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Charlotte Jacobs

Associate Director for Innovation and Program Coordination

Charlotte E. Jacobs is a Ph.D. candidate in the Teaching, Learning, and Teacher Education program at the University of Pennsylvania Graduate School of Education. Her research interests focus on issues related to the intersections of identity, race, and gender in education concerning students and teachers, and participatory action research methods. Charlotte holds a B.A. degree in Psychology and Spanish Literature & Language from Columbia University, and an M.Ed degree in Middle School Humanities from Lesley University. Before arriving in Philadelphia, Charlotte taught 7th grade Humanities at the University of Chicago Laboratory School in Chicago, IL. During this time, Charlotte also served on the faculty of the National Association of Independent School’s (NAIS) Student Diversity Leadership Conference. Charlotte is also a research associate for Center for the Study of Race and Equity in Education.

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Nicole Mittenfelner Carl

Associate Director for Program Development and Assessment

Nicole Mittenfelner Carl is a doctoral candidate in the teaching, learning, and leadership division at the University of Pennsylvania Graduate School of Education (PennGSE). She is Director of Impact Assessment for the Center for the Study of Boys’ and Girls’ Lives (CSBGL) and is conducting a multisited, multiyear participatory evaluation of the center’s impact. Carl facilitates and teaches youth participatory action research and researches ways that schools can be more equitable and humane places as a part of her work with CSBGL. Carl is also a graduate research associate at PennGSE, where she is part of a research team that examines ways that teachers and parents can organize and act collectively as a means of educational problem solving. Carl has conducted qualitative research for over a decade. She has published articles about new teachers’ experiences with standardized curricula as well as about teacher activism and organizing. Her current research focus includes critical approaches to qualitative research, participatory action research, educational equity, urban education, and teacher education. Carl is a former middle school language arts and lead teacher in the School District of Philadelphia as well as a former mentor to and supervisor of first-year teachers. Carl’s research interests stem from her experiences as an educator, and she focuses her work on ways that students, parents, and teachers can work together to address educational inequities.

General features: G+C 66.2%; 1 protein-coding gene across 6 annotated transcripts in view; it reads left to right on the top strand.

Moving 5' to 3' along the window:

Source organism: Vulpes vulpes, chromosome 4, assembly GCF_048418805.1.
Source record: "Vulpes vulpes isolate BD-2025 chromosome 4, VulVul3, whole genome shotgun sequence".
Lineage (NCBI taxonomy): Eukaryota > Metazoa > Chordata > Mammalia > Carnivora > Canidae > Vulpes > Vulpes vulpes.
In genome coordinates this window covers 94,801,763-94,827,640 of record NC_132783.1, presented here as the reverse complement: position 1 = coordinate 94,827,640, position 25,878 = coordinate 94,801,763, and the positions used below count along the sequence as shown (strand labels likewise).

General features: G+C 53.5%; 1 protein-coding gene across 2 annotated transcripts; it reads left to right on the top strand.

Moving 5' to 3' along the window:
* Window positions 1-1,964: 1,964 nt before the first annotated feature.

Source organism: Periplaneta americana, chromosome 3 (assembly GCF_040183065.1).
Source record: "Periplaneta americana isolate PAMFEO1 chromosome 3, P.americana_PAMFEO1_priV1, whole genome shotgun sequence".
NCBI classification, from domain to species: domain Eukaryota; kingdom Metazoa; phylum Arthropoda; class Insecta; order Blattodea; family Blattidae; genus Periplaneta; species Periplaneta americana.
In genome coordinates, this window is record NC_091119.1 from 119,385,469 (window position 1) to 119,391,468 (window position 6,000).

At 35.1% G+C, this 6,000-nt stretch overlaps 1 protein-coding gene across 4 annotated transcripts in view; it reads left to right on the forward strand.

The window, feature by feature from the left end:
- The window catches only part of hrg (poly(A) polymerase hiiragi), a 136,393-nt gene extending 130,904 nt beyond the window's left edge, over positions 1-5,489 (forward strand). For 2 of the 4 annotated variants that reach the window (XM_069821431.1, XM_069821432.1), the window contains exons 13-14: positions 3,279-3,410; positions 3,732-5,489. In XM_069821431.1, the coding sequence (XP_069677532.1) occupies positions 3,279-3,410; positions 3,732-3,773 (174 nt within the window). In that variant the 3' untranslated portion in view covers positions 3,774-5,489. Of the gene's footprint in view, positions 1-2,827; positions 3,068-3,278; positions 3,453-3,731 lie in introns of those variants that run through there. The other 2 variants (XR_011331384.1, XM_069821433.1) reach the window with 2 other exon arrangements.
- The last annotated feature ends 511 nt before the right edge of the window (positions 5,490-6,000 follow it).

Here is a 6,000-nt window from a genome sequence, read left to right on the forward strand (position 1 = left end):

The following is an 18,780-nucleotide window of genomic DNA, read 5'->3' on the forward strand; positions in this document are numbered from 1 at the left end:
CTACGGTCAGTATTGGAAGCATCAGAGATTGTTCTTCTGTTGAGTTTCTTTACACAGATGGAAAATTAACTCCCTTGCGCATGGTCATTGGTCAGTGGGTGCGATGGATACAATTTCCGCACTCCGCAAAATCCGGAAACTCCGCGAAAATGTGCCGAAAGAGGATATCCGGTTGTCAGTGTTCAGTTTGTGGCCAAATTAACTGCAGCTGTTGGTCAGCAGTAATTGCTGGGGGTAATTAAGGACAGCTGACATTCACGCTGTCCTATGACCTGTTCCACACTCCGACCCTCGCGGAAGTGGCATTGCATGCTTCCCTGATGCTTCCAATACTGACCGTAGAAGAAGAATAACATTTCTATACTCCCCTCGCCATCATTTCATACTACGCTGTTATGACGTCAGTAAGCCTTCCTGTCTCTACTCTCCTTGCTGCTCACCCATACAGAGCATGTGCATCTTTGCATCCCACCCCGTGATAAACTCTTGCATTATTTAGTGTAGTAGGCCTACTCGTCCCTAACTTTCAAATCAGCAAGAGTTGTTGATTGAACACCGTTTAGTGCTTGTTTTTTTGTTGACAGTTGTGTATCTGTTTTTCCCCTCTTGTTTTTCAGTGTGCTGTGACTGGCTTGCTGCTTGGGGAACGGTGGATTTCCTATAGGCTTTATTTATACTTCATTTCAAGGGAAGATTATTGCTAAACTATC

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Gen Liberatore

Research Associate, Impact Assessment Project

Gen Liberatore is a master’s student in Education, Culture, and Society at the University of Pennsylvania’s Graduate School of Education. Gen holds a B.A. in Sociocultural Anthropology from Columbia University and works in Admissions at Penn’s School of Social Policy & Practice. Gen’s current research interests broadly include public discourses of crisis regarding gender in schools and the reinscription of mythologies of childhood and of gender that both ground and spring from these narratives.